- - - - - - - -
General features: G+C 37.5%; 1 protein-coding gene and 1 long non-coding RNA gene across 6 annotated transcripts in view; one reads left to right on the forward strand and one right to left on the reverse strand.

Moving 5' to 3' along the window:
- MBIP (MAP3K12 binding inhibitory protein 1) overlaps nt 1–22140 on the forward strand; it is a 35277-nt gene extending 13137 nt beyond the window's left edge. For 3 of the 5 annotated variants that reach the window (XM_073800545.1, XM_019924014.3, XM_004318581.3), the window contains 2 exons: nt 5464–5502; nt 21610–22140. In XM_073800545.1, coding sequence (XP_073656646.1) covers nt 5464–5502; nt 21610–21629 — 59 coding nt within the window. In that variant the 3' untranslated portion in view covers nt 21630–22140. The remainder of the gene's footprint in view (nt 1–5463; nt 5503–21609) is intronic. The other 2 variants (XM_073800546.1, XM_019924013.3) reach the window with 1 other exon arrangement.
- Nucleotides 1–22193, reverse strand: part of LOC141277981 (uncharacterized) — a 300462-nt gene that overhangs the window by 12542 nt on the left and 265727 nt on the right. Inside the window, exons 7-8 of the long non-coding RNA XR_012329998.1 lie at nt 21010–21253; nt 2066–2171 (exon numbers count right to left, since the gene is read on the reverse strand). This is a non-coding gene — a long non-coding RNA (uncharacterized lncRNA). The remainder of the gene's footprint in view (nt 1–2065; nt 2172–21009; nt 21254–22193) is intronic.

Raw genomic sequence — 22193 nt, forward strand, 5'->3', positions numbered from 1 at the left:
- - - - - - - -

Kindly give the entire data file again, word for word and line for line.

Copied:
General features: G+C 37.5%; 1 protein-coding gene and 1 long non-coding RNA gene across 6 annotated transcripts in view; one reads left to right on the forward strand and one right to left on the reverse strand.

Moving 5' to 3' along the window:
- MBIP (MAP3K12 binding inhibitory protein 1) overlaps nt 1–22140 on the forward strand; it is a 35277-nt gene extending 13137 nt beyond the window's left edge. For 3 of the 5 annotated variants that reach the window (XM_073800545.1, XM_019924014.3, XM_004318581.3), the window contains 2 exons: nt 5464–5502; nt 21610–22140. In XM_073800545.1, coding sequence (XP_073656646.1) covers nt 5464–5502; nt 21610–21629 — 59 coding nt within the window. In that variant the 3' untranslated portion in view covers nt 21630–22140. The remainder of the gene's footprint in view (nt 1–5463; nt 5503–21609) is intronic. The other 2 variants (XM_073800546.1, XM_019924013.3) reach the window with 1 other exon arrangement.
- Nucleotides 1–22193, reverse strand: part of LOC141277981 (uncharacterized) — a 300462-nt gene that overhangs the window by 12542 nt on the left and 265727 nt on the right. Inside the window, exons 7-8 of the long non-coding RNA XR_012329998.1 lie at nt 21010–21253; nt 2066–2171 (exon numbers count right to left, since the gene is read on the reverse strand). This is a non-coding gene — a long non-coding RNA (uncharacterized lncRNA). The remainder of the gene's footprint in view (nt 1–2065; nt 2172–21009; nt 21254–22193) is intronic.

Raw genomic sequence — 22193 nt, forward strand, 5'->3', positions numbered from 1 at the left: